of the time they break in the beam section, not around the bearing area. And bearing inserts add very little weight. Meaning they don't upset the balance of the piston/rod assembly to the crankshaft's counterweights a great deal, even at very high rpms. Installing bearing inserts in a rod for a Kohler engine would cost much less than purchasing a new or even used crankshaft and/or rod, even when used for non-pulling applications. Bearing inserts can be installed in new or used rods. They can also be installed in rods that's scored, has a heavily burnt surface (the burnt material will need to be bored out anyway to make room for the bearing), or even if the rod has a mismatched cap! If installing a mismatched cap, be sure to align the match marks, and it'll be best to resurface the sides of the big end on a sanding disc slightly (with the cap torqued to the rod, of course) to insure proper fit on the crank journal. Kohler don't make bearing inserts for the connecting rod in any of their single cylinder engines. The bearing that's used in the rods are actually made for one particular model of Continental Engines, model 469 (4 cylinder). But the bearings fit the Kohler rod perfectly after it's been bored out. One bearing manufacturer is Clevite 77. Their part numbers are CB-278 P or CB-279 P. (Clevite 77 bearings are also sold under brand names Sealed Power and Muskegon.) Another manufacturer is Federal-Mogul. Their part numbers are 9885CP or 9885CPA. Undersized bearings are indicated by adding either 10 (.010"), 20 (.020") or 30 (.030") after the part number. The difference in the two part numbers is the locking tangs are located opposite than the other.The difference in the two part numbers is the locking tangs are located opposite than the other. These bearings are available in STD, .010", .020" and .030" undersizes. Add either 010, 020 or 030 after the part number to indicate the correct undersize bearing that's needed. One brand of bearing is just as good as the other. Also, these bearings can only be used in Kohler engines with a 1.500" diameter crankshaft journal/crank pin (or undersizes), such as the 10hp through 18hp single cylinder engines and all of their twin cylinder engines with a stock (OEM) or an aftermarket connecting rod. No bearing inserts that I know of is designed for use in any other Kohler engine. You can get quality Clevite or Federal Mogul bearing inserts from virtually any place that sell automotive engine parts or high-performance aftermarket garden tractor engine parts (A-1 Miller, Lakota Racing, Midwest Super Cub, Vogel Manufacturing Co., Sterling Bearing, Inc. 601 Truman Rd. Kansas City, MO 64102 Phone: 1-800-821-5148, 1-816-842-1887, fax: 1-816-842-8447) and most auto parts supply stores can also get these bearings. Actually, any place that sell automotive bearings should be able to get these bearings. If they say they can't get them, then they're not looking hard enough. They retail for about $12.00-$13.00 each. FYI - No connecting rod in any 10hp-16hp K-series Kohler engine come from the factory with bearing inserts in them. The rod must be machined (bored) for installation of the bearing.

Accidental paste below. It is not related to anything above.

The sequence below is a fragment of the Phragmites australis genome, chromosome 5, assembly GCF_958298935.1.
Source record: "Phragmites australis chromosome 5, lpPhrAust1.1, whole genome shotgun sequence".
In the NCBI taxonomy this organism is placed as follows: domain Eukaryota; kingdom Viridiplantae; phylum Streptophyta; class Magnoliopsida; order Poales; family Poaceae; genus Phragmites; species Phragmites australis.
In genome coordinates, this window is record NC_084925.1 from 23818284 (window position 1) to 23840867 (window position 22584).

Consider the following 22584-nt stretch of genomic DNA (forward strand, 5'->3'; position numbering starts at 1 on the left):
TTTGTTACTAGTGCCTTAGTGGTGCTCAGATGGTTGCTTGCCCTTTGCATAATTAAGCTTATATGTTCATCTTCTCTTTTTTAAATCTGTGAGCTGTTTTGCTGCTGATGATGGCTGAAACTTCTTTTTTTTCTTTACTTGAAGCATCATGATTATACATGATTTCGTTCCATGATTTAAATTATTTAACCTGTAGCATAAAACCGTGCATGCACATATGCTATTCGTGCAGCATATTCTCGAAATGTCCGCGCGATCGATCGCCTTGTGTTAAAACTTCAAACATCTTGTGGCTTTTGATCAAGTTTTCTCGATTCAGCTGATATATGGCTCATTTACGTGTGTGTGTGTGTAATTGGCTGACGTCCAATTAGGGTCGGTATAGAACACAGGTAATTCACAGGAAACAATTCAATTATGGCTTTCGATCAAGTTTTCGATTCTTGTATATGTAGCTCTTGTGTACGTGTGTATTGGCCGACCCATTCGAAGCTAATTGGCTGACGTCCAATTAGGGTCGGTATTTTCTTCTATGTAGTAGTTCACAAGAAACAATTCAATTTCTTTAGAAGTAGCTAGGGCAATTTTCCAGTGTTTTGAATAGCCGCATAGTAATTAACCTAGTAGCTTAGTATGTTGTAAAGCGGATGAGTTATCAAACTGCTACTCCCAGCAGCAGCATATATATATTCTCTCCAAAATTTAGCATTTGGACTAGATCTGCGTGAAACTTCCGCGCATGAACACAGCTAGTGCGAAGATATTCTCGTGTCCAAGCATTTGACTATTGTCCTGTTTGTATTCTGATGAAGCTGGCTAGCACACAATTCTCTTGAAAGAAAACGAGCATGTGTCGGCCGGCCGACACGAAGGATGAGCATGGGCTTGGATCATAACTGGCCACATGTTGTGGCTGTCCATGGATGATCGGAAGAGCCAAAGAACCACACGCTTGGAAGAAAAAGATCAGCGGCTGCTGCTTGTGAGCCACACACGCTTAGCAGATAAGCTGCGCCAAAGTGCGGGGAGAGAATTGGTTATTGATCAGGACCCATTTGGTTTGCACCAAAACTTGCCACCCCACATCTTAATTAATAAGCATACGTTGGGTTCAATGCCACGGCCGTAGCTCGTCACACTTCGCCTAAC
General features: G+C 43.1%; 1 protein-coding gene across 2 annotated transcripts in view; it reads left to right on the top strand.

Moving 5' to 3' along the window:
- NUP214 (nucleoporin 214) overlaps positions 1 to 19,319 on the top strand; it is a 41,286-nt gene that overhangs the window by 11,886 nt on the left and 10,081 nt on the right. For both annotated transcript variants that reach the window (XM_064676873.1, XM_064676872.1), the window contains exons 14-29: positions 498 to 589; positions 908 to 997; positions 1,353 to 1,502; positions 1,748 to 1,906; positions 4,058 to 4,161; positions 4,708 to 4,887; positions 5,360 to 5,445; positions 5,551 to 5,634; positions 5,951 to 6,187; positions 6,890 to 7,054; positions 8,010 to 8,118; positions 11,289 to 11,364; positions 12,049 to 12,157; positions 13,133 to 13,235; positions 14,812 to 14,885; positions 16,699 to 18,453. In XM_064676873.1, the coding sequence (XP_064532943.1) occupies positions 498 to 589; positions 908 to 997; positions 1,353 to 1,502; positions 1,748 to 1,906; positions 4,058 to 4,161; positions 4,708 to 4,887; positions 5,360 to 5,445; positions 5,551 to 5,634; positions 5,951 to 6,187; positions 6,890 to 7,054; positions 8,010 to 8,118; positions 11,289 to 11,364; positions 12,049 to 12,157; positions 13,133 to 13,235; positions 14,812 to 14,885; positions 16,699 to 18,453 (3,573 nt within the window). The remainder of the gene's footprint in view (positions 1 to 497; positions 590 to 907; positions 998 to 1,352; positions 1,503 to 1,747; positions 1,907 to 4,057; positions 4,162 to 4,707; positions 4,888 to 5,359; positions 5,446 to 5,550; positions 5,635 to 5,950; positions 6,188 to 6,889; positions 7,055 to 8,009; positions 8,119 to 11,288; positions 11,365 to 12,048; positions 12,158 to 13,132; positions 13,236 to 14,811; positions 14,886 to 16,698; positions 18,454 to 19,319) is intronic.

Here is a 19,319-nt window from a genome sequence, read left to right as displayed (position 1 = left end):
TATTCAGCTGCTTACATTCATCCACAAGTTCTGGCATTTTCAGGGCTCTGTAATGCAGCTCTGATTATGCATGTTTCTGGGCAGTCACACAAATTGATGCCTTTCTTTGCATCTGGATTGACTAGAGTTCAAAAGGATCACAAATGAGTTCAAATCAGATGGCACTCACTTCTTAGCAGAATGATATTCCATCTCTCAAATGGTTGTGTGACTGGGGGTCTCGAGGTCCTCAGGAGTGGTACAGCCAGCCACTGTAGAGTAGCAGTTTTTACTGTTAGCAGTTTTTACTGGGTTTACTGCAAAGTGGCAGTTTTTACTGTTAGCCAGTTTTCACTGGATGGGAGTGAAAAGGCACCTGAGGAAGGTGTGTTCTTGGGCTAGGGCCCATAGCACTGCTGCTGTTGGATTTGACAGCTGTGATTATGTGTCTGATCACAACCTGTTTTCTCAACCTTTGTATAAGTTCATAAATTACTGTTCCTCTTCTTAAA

How to install bearing inserts in the 10hp-18hp Kohler connecting rods First of all, make sure that the rod and cap are both clean, and that the cap is installed correctly on the rod. There should be alignment marks on the cap and rod. Then torque the cap to the rod according to factory specifications. There are two methods to accurately bore Kohler connecting rods. Method one is with a vertical milling machine... 1. First, the centerline of the big end of the rod must be at a vertical plane with the centerline of the spindle in the milling machine. In other words, they must be perfectly inline with each other, unless the table is moved .020" more or less, then the rod bearing will be offset in the rod .020" more or less. Center the rod with the spindle using a "step" plug alignment tool. Fabricate this tool with a 1.500" diameter plug for STD size rods, and 1.490" plug for .010" undersize